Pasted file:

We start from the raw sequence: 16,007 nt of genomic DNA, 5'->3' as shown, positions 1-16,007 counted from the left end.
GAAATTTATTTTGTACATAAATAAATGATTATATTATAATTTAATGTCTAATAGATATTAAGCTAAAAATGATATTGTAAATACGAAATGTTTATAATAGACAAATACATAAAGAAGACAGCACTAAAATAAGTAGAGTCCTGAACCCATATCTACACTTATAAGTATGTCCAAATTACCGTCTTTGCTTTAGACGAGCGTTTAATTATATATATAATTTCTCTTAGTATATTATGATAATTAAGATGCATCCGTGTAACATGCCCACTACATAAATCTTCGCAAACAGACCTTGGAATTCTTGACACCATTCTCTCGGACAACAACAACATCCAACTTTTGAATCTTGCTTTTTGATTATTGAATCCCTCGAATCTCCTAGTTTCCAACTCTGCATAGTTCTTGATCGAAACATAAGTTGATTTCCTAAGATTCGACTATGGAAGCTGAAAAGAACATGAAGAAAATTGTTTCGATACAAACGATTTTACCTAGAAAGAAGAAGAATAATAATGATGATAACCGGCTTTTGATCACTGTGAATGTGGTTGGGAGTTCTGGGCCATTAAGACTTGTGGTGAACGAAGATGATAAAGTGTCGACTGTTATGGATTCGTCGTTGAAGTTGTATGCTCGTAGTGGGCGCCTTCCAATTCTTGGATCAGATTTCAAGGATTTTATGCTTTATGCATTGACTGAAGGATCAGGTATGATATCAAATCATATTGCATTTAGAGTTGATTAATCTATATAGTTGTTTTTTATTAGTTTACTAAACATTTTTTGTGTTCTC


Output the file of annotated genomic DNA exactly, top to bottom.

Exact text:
We start from the raw sequence: 16,007 nt of genomic DNA, 5'->3' as shown, positions 1-16,007 counted from the left end.
GAAATTTATTTTGTACATAAATAAATGATTATATTATAATTTAATGTCTAATAGATATTAAGCTAAAAATGATATTGTAAATACGAAATGTTTATAATAGACAAATACATAAAGAAGACAGCACTAAAATAAGTAGAGTCCTGAACCCATATCTACACTTATAAGTATGTCCAAATTACCGTCTTTGCTTTAGACGAGCGTTTAATTATATATATAATTTCTCTTAGTATATTATGATAATTAAGATGCATCCGTGTAACATGCCCACTACATAAATCTTCGCAAACAGACCTTGGAATTCTTGACACCATTCTCTCGGACAACAACAACATCCAACTTTTGAATCTTGCTTTTTGATTATTGAATCCCTCGAATCTCCTAGTTTCCAACTCTGCATAGTTCTTGATCGAAACATAAGTTGATTTCCTAAGATTCGACTATGGAAGCTGAAAAGAACATGAAGAAAATTGTTTCGATACAAACGATTTTACCTAGAAAGAAGAAGAATAATAATGATGATAACCGGCTTTTGATCACTGTGAATGTGGTTGGGAGTTCTGGGCCATTAAGACTTGTGGTGAACGAAGATGATAAAGTGTCGACTGTTATGGATTCGTCGTTGAAGTTGTATGCTCGTAGTGGGCGCCTTCCAATTCTTGGATCAGATTTCAAGGATTTTATGCTTTATGCATTGACTGAAGGATCAGGTATGATATCAAATCATATTGCATTTAGAGTTGATTAATCTATATAGTTGTTTTTTATTAGTTTACTAAACATTTTTTGTGTTCTC